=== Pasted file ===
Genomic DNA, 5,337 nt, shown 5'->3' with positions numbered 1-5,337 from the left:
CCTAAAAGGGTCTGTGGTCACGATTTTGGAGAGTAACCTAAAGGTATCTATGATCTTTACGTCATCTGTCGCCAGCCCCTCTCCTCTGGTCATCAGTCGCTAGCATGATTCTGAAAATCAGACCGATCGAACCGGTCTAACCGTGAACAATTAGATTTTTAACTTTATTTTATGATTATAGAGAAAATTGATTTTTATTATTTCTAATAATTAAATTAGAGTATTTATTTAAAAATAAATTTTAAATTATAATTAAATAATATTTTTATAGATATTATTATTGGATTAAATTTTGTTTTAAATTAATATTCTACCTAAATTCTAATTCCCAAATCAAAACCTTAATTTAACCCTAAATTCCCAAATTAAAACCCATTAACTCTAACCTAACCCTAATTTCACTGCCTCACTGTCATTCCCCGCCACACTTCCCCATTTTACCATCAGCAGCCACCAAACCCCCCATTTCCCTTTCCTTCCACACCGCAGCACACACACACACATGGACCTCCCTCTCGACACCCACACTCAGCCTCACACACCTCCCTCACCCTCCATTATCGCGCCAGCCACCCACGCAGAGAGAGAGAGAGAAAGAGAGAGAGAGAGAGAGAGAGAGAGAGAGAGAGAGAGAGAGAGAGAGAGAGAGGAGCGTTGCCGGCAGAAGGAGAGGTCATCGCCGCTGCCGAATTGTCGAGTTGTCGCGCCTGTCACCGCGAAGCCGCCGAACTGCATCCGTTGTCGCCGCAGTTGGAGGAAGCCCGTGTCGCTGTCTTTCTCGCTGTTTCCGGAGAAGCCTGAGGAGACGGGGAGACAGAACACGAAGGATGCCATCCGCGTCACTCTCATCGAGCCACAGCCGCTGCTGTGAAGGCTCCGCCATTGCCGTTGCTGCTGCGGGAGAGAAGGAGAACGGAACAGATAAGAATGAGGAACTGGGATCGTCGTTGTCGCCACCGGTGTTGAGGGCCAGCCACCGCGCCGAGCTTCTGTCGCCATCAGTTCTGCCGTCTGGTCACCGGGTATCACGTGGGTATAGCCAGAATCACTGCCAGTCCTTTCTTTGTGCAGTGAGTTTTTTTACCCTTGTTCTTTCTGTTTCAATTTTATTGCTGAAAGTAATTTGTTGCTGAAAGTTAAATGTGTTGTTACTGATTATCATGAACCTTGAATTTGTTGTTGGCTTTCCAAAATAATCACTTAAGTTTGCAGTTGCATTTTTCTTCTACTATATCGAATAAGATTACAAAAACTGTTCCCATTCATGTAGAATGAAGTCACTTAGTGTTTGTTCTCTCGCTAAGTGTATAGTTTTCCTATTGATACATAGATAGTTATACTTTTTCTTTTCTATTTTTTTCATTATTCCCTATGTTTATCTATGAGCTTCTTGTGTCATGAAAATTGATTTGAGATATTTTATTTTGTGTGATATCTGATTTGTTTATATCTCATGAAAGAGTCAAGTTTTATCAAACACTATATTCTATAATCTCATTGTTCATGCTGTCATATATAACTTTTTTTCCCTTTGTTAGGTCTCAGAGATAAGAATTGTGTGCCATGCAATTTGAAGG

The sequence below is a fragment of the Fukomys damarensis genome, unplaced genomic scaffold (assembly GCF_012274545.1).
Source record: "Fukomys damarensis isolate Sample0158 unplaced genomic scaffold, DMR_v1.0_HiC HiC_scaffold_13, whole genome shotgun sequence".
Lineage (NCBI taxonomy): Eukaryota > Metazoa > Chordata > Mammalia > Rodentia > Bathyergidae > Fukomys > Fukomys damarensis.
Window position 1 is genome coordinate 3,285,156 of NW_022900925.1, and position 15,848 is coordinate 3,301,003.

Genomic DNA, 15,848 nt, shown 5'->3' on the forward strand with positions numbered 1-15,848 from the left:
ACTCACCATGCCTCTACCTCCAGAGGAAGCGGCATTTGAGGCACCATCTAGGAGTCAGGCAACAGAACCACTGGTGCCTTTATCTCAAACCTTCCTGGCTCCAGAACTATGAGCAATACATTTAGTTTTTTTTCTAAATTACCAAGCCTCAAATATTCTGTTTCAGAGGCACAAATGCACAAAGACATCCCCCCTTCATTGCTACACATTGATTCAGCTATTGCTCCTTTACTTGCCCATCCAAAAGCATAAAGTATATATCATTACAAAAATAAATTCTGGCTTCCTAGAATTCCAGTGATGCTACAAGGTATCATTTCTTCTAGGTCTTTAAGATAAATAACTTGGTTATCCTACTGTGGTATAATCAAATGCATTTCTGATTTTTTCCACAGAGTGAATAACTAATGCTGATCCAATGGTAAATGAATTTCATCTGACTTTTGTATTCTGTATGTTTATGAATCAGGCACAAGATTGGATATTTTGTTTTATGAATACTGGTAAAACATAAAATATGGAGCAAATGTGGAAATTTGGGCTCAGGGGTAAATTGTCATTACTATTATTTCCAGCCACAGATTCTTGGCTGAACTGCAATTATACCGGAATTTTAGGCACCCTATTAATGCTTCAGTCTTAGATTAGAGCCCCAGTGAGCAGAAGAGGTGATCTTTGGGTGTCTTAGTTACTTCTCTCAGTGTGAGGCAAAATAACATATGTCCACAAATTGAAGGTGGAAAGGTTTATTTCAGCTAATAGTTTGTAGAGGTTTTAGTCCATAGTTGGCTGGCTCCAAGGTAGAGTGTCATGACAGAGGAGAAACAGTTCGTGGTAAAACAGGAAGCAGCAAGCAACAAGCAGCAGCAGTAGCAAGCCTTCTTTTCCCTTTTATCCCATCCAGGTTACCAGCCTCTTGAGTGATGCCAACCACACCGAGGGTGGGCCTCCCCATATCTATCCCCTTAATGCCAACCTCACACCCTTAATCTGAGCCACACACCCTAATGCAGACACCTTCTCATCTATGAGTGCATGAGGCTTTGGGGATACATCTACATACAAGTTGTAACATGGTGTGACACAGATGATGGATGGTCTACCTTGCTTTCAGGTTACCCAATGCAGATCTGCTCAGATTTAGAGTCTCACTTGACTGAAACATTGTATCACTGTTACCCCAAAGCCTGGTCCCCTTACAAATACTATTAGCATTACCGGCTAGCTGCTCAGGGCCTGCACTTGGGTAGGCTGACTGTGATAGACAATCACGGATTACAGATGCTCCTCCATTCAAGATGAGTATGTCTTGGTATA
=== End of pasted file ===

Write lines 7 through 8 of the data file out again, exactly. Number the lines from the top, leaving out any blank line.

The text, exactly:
Genomic DNA, 15,848 nt, shown 5'->3' on the forward strand with positions numbered 1-15,848 from the left:
ACTCACCATGCCTCTACCTCCAGAGGAAGCGGCATTTGAGGCACCATCTAGGAGTCAGGCAACAGAACCACTGGTGCCTTTATCTCAAACCTTCCTGGCTCCAGAACTATGAGCAATACATTTAGTTTTTTTTCTAAATTACCAAGCCTCAAATATTCTGTTTCAGAGGCACAAATGCACAAAGACATCCCCCCTTCATTGCTACACATTGATTCAGCTATTGCTCCTTTACTTGCCCATCCAAAAGCATAAAGTATATATCATTACAAAAATAAATTCTGGCTTCCTAGAATTCCAGTGATGCTACAAGGTATCATTTCTTCTAGGTCTTTAAGATAAATAACTTGGTTATCCTACTGTGGTATAATCAAATGCATTTCTGATTTTTTCCACAGAGTGAATAACTAATGCTGATCCAATGGTAAATGAATTTCATCTGACTTTTGTATTCTGTATGTTTATGAATCAGGCACAAGATTGGATATTTTGTTTTATGAATACTGGTAAAACATAAAATATGGAGCAAATGTGGAAATTTGGGCTCAGGGGTAAATTGTCATTACTATTATTTCCAGCCACAGATTCTTGGCTGAACTGCAATTATACCGGAATTTTAGGCACCCTATTAATGCTTCAGTCTTAGATTAGAGCCCCAGTGAGCAGAAGAGGTGATCTTTGGGTGTCTTAGTTACTTCTCTCAGTGTGAGGCAAAATAACATATGTCCACAAATTGAAGGTGGAAAGGTTTATTTCAGCTAATAGTTTGTAGAGGTTTTAGTCCATAGTTGGCTGGCTCCAAGGTAGAGTGTCATGACAGAGGAGAAACAGTTCGTGGTAAAACAGGAAGCAGCAAGCAACAAGCAGCAGCAGTAGCAAGCCTTCTTTTCCCTTTTATCCCATCCAGGTTACCAGCCTCTTGAGTGATGCCAACCACACCGAGGGTGGGCCTCCCCATATCTATCCCCTTAATGCCAACCTCACACCCTTAATCTGAGCCACACACCCTAATGCAGACACCTTCTCATCTATGAGTGCATGAGGCTTTGGGGATACATCTACATACAAGTTGTAACATGGTGTGACACAGATGATGGATGGTCTACCTTGCTTTCAGGTTACCCAATGCAGATCTGCTCAGATTTAGAGTCTCACTTGACTGAAACATTGTATCACTGTTACCCCAAAGCCTGGTCCCCTTACAAATACTATTAGCATTACCGGCTAGCTGCTCAGGGCCTGCACTTGGGTAGGCTGACTGTGATAGACAATCACGGATTACAGATGCTCCTCCATTCAAGATGAGTATGTCTTGGTATA